Now, yajña is practically... According to the Vedic rituals, yajña, or sacrifice, is offered to different devas, demigods. There are hundreds and thousands of demigods mentioned in the Vedic literatures, and the whole portion is called upāsanā-kāṇḍa. Upāsanā-kāṇḍa means worshiping different demigods. But what are these demigods? The demigods are just like different parts of the whole body of the Supreme Lord. They are, so to say, just like the government of the king. There is one king, but there are many state officers. Just you can imagine that if for management of a city like New York you have got so many departments... As soon as we go to this chambers, we get so many departments: criminal department, civil department, and so many departments. So for management of these universal affairs, there are different departments also, so far we can get information from the Vedic literature. And each department there is a particular director. And Brahmā is considered to be supreme director of this universe. So this yajña, sacrifice, by Vedic rituals, they are indicated to pay different taxes to different demigods. But the Supreme Lord is above all. Therefore if one performs sacrifice for the Supreme Lord, he is immune from other obligations. That is also mentioned.
- devarṣi-bhūtāpta-nṛṇāṁ pitṟṇāṁ
- na kiṅkaro nāyam ṛṇī ca rājan
- sarvātmanā yaḥ śaraṇaṁ śaraṇyaṁ
- gato mukundaṁ parihṛtya kartam
- (SB 11.5.41)
Now, as soon as a living being is born in this material world, he has got many obligations. He has got obligation to the different demigods. Why obligation? Now, because just like the sun is also one of the demigods. He is supplying you light, so you have got some obligation. Don't you have any obligation? If you have got obligation to the electric powerhouse for supplying this light, which you are enjoying now, have you got no obligation to the sun who is supplying so much profusely light? Yes, you have got. The Vedic literature confirms it that you are indebted to the sun. Similarly, you are indebted to the moon. Similarly, you are indebted to air. And so many things we are taking advantage of the supernatural power. So we are actually indebted. Similarly, we are indebted to the ṛṣis, great sages, because they have left behind them all this Vedic knowledge. You are taking advantage. Just like this Bhagavad-gītā, or any scripture, any book of knowledge.
So we are indebted. Deva, ṛṣi and bhūta. Bhūta means ordinary, general living beings in our dealings. Suppose if I go to consult some lawyer, I have to pay. If I want to consult some medical practitioner, I have to pay. So this is obligation. This is no mercy; this is obligation. Similarly, we are obliged in so many respects—to the supernatural power, to the sages, to the ordinary living beings, and to the animals also. Because we are drinking milk from the cows, so we are indebted. But instead of paying our indebtedness, we are killing. You see? These are all reactions. We are creating reactions. If you don't pay bill for the electricity for a many long time, your electricity will be cut off. Your telephone will be cut off. But we must be conscious of our indebtedness to so many things.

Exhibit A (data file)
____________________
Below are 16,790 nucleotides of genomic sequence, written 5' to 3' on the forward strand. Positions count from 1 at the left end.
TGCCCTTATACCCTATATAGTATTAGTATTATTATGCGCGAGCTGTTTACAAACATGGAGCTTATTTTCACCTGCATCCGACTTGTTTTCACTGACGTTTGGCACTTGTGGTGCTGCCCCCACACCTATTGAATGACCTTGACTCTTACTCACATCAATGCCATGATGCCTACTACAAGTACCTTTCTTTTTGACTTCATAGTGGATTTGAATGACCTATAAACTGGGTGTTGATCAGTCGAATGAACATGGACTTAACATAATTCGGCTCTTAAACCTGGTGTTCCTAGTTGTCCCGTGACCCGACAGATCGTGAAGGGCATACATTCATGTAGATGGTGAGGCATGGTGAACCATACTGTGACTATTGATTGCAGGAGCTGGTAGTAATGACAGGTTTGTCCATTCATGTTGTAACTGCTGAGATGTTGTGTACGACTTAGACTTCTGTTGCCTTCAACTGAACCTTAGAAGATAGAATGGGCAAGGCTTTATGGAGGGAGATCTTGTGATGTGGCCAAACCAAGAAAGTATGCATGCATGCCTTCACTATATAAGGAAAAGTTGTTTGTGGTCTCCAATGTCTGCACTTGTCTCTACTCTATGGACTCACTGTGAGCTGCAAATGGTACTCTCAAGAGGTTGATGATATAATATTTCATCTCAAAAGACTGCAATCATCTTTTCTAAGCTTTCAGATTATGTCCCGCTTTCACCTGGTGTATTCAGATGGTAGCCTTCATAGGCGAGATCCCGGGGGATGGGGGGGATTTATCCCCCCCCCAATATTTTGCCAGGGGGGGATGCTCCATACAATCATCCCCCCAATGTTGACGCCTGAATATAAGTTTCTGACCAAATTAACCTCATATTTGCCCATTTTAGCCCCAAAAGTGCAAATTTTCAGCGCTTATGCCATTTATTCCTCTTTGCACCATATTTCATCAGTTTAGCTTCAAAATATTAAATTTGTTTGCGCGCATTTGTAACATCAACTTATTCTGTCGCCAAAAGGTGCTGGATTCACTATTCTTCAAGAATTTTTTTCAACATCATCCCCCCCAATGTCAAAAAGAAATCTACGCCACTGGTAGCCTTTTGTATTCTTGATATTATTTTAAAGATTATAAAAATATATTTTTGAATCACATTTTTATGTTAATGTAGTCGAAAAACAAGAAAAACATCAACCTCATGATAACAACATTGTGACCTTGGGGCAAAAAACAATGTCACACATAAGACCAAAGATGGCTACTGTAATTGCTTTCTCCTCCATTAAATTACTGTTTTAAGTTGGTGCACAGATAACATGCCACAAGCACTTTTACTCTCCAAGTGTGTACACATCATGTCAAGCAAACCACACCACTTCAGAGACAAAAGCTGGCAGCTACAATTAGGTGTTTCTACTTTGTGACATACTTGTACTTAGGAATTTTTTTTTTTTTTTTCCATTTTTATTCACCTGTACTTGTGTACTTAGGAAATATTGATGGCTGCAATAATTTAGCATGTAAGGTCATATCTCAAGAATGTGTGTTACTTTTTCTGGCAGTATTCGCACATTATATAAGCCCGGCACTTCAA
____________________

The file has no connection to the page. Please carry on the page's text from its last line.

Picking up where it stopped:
Devarṣi-bhūtāpta-nṛṇāṁ pitṟṇām (SB 11.5.41). Pitṟṇām means the family in which you have taken your birth. You are indebted to the forefathers. Therefore, according to Vedic rites, in certain time you have to offer respects to your forefathers. Śrāddha ceremony. During the month of October there is a general śrāddha ceremony in India. So we are indebted to the forefathers. Devarṣi-bhūtāpta-nṛṇāṁ pitṟṇām (SB 11.5.41).
So we are in so many ways indebted. Our obligations are there. But sarvātmanā yaḥ śaraṇaṁ śaraṇyaṁ gato mukundam, na ṛṇī na kiṅkaraḥ. The Bhāgavata says, "If somebody fully surrenders unto the Supreme, Mukunda..." Mukunda means one who can offer you liberation from this material bondage. He is Mukunda. So if one surrenders fully unto Kṛṣṇa—Kṛṣṇa is Mukunda—then he is no longer any more indebted to all these obligations. He is immune. At one stroke he becomes liquidated from all obligation. And in the Bhagavad-gītā you will find this statement confirmed in the last portion of Bhagavad-gītā. The Lord says that ahaṁ tvāṁ sarva-pāpebhyo mokṣayiṣyāmi: "If you surrender unto Me..." Sarva-dharmān parityajya mām ekaṁ śaraṇaṁ vraja (BG 18.66). The Lord says that "You have not do. You have to do nothing. You simply surrender unto Me." Sarva-dharmān parityajya (BG 18.66). "You have got so many obligations; it is right. But it is impossible for you." Of course, there are systems how to liquidate your obligation. But especially in this age, oh, who is going to satisfy the demigods? Who is going to satisfy the forefathers? Who is going to satisfy the so many obligation with ordinary living being? Nobody is going. But if you don't satisfy your indebtedness, then there will be reaction. But if you surrender unto the Supreme Lord, you will be protected from all reaction. Therefore it is very easy. By one installment we become free from all obligation. Sarva-dharmān parityajya mām ekaṁ śaraṇaṁ vraja ahaṁ tvāṁ sarva-pāpebhyaḥ (BG 18.66).